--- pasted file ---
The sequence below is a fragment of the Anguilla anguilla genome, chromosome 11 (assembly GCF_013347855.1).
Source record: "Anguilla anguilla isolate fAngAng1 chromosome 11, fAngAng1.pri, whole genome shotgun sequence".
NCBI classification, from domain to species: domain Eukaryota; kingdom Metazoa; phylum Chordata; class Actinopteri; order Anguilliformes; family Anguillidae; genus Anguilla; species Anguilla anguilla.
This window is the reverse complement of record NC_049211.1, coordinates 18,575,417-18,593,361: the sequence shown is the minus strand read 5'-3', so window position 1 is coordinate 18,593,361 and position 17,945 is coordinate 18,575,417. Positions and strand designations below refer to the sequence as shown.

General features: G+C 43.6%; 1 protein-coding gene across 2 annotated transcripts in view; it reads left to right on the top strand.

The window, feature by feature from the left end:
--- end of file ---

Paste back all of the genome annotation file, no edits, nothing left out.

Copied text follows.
The sequence below is a fragment of the Anguilla anguilla genome, chromosome 11 (assembly GCF_013347855.1).
Source record: "Anguilla anguilla isolate fAngAng1 chromosome 11, fAngAng1.pri, whole genome shotgun sequence".
NCBI classification, from domain to species: domain Eukaryota; kingdom Metazoa; phylum Chordata; class Actinopteri; order Anguilliformes; family Anguillidae; genus Anguilla; species Anguilla anguilla.
This window is the reverse complement of record NC_049211.1, coordinates 18,575,417-18,593,361: the sequence shown is the minus strand read 5'-3', so window position 1 is coordinate 18,593,361 and position 17,945 is coordinate 18,575,417. Positions and strand designations below refer to the sequence as shown.

General features: G+C 43.6%; 1 protein-coding gene across 2 annotated transcripts in view; it reads left to right on the top strand.

The window, feature by feature from the left end: